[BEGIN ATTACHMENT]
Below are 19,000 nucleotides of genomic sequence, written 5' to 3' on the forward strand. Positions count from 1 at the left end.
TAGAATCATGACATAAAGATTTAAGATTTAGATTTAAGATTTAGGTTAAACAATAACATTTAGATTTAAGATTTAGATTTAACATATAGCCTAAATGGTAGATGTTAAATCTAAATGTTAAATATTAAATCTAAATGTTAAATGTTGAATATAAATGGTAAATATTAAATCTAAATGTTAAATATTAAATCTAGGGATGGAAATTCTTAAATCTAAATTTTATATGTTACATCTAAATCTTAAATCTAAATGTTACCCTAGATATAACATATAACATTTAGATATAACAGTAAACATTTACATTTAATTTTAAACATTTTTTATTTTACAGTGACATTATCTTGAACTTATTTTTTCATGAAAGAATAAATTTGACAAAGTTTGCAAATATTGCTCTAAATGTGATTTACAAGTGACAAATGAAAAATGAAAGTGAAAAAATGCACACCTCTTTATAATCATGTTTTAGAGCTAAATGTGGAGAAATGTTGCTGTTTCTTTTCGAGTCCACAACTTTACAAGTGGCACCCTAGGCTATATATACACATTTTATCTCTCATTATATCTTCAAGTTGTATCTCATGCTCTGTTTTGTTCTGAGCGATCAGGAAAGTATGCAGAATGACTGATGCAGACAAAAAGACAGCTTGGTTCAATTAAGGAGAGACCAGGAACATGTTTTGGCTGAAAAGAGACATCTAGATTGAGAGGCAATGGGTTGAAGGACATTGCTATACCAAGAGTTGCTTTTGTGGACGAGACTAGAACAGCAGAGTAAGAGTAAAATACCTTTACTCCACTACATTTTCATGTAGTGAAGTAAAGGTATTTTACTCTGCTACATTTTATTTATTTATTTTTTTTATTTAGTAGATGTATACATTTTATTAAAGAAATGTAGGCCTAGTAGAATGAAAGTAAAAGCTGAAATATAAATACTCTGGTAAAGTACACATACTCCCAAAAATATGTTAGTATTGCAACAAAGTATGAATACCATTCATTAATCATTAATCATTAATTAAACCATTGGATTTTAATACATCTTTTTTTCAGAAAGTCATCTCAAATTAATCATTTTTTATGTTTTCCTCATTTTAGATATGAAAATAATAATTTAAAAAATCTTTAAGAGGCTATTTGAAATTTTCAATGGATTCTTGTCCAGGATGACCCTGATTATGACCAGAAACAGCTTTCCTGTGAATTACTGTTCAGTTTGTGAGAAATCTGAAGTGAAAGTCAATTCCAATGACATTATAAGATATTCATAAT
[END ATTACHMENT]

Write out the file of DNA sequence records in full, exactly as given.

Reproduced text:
Below are 19,000 nucleotides of genomic sequence, written 5' to 3' on the forward strand. Positions count from 1 at the left end.
TAGAATCATGACATAAAGATTTAAGATTTAGATTTAAGATTTAGGTTAAACAATAACATTTAGATTTAAGATTTAGATTTAACATATAGCCTAAATGGTAGATGTTAAATCTAAATGTTAAATATTAAATCTAAATGTTAAATGTTGAATATAAATGGTAAATATTAAATCTAAATGTTAAATATTAAATCTAGGGATGGAAATTCTTAAATCTAAATTTTATATGTTACATCTAAATCTTAAATCTAAATGTTACCCTAGATATAACATATAACATTTAGATATAACAGTAAACATTTACATTTAATTTTAAACATTTTTTATTTTACAGTGACATTATCTTGAACTTATTTTTTCATGAAAGAATAAATTTGACAAAGTTTGCAAATATTGCTCTAAATGTGATTTACAAGTGACAAATGAAAAATGAAAGTGAAAAAATGCACACCTCTTTATAATCATGTTTTAGAGCTAAATGTGGAGAAATGTTGCTGTTTCTTTTCGAGTCCACAACTTTACAAGTGGCACCCTAGGCTATATATACACATTTTATCTCTCATTATATCTTCAAGTTGTATCTCATGCTCTGTTTTGTTCTGAGCGATCAGGAAAGTATGCAGAATGACTGATGCAGACAAAAAGACAGCTTGGTTCAATTAAGGAGAGACCAGGAACATGTTTTGGCTGAAAAGAGACATCTAGATTGAGAGGCAATGGGTTGAAGGACATTGCTATACCAAGAGTTGCTTTTGTGGACGAGACTAGAACAGCAGAGTAAGAGTAAAATACCTTTACTCCACTACATTTTCATGTAGTGAAGTAAAGGTATTTTACTCTGCTACATTTTATTTATTTATTTTTTTTATTTAGTAGATGTATACATTTTATTAAAGAAATGTAGGCCTAGTAGAATGAAAGTAAAAGCTGAAATATAAATACTCTGGTAAAGTACACATACTCCCAAAAATATGTTAGTATTGCAACAAAGTATGAATACCATTCATTAATCATTAATCATTAATTAAACCATTGGATTTTAATACATCTTTTTTTCAGAAAGTCATCTCAAATTAATCATTTTTTATGTTTTCCTCATTTTAGATATGAAAATAATAATTTAAAAAATCTTTAAGAGGCTATTTGAAATTTTCAATGGATTCTTGTCCAGGATGACCCTGATTATGACCAGAAACAGCTTTCCTGTGAATTACTGTTCAGTTTGTGAGAAATCTGAAGTGAAAGTCAATTCCAATGACATTATAAGATATTCATAAT